SOLID Learning Files

In SOLID Learning, I have been focusing on the educational integration of 3D Printed objects more than the specific format for object storage. Because MakerBot Education has been kind enough to sponsor my research, their Thingiverse open-access repository provides an excellent platform for storing and providing access to SOLID Learning 3D object files. SOLID Learning Lessons will also include other file types such as slide decks, programming files, classroom handouts and other related materials necessary to integrate the 3D objects into the class setting.

For 3D objects the common .STL (stereolithography) file format seems to be the current standard for object storage whether sourcing from any of the following:

  • Existing archives like Makerbot’s Thingiverse
  • Shape modeling through TinkerCAD or AutoCAD
  • 3D scanners such as ZScanner and live-action full body scans from XYZ_RGB
  • Photo extraction such as the AutoDesk 123D Catch cloud service.

To limit translation issues, the SOLID Learning implementation is being planned around integrated .STL file sets together with lesson plans, multimedia files, slide decks and other related components of each lesson – however, the preliminary software design could easily include additional object model files, provided that the queueing software can handle them for the solid object generation process (currently investigating wrappers for ink-jet style fusing and G-code extrusion technologies).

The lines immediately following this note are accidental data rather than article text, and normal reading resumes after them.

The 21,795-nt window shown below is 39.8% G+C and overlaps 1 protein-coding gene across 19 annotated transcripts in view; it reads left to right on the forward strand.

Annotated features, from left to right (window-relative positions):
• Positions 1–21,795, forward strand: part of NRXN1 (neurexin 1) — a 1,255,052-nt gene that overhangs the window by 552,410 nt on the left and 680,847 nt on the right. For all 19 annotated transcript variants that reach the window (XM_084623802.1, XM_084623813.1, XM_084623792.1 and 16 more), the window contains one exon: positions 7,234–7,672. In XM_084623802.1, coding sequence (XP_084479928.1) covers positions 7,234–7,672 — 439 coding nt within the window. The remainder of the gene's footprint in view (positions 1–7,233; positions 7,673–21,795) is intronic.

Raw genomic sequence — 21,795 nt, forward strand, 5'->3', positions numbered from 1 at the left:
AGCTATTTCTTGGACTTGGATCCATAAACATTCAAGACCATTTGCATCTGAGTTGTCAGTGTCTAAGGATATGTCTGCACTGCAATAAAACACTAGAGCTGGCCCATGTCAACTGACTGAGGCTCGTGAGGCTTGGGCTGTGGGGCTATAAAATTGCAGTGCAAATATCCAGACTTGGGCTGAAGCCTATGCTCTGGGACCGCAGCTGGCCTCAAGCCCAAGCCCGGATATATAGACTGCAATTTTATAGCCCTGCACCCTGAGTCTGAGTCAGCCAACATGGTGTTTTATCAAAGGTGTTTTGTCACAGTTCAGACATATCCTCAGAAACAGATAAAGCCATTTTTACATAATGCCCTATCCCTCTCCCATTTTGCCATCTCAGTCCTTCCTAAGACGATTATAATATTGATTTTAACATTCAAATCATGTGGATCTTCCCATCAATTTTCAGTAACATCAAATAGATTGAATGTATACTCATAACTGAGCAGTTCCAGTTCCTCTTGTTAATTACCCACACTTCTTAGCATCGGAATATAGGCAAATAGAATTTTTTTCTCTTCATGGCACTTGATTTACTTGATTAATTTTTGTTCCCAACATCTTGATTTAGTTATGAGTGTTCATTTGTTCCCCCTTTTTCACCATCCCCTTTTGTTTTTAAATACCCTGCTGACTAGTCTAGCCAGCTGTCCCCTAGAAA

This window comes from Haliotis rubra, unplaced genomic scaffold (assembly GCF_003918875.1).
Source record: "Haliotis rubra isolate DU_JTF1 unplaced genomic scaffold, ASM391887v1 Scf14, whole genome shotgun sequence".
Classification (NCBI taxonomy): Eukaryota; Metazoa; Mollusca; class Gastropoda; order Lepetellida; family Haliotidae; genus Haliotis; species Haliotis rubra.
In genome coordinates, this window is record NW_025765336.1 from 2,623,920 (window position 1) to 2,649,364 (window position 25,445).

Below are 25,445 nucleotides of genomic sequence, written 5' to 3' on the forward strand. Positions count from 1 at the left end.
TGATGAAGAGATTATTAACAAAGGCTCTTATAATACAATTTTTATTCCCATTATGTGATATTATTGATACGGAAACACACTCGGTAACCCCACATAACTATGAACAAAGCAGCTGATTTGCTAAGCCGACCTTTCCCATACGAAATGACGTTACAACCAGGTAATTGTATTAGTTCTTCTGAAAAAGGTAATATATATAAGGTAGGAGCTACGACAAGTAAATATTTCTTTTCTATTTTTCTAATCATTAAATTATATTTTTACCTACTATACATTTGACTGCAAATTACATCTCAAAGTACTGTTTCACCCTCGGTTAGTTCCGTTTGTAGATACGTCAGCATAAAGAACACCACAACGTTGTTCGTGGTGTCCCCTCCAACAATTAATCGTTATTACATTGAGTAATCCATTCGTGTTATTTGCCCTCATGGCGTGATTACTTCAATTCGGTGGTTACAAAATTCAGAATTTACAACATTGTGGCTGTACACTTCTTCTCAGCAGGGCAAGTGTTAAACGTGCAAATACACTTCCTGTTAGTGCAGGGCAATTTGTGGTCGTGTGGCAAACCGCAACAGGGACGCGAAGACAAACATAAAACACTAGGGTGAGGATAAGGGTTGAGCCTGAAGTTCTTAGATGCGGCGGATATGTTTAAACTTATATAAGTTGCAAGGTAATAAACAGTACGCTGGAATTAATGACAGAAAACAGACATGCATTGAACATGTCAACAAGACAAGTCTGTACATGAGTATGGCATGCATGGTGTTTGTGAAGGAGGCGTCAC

An image of multiple chess pieces grouped as a single print sheet.

In order to simplify a teacher’s workload, items necessary for a particular lesson will need to be grouped together to be able to print with a minimum of human interaction. This will reduce the number of individual pieces a teacher needs to print and remove, although a failure in reproduction due to misalignment or any other adjustment variance will produce a large bundle of extruded plastic without someone watching the print jobs.

Waste filament and malformed 3D printed objects.

Filament-style 3D Printers, stereolithographic systems and other forms of additive manufacturing all suffer occasional issues with environmental conditions – failure to adhese successive layers, filament inconsistencies and impurities, bubbles in the extruder, and accidental interaction between the extruder heads and the object being constructed are good examples of why this is not a start-and-come-back operation for all types of objects.

The tendency for lost filament and time is reduced by using a robust manufactured product as opposed to hand-built one-offs, but while both can and do provide excellent potential for good prints, both can also produce the melted bundle of plastic if not managed properly.

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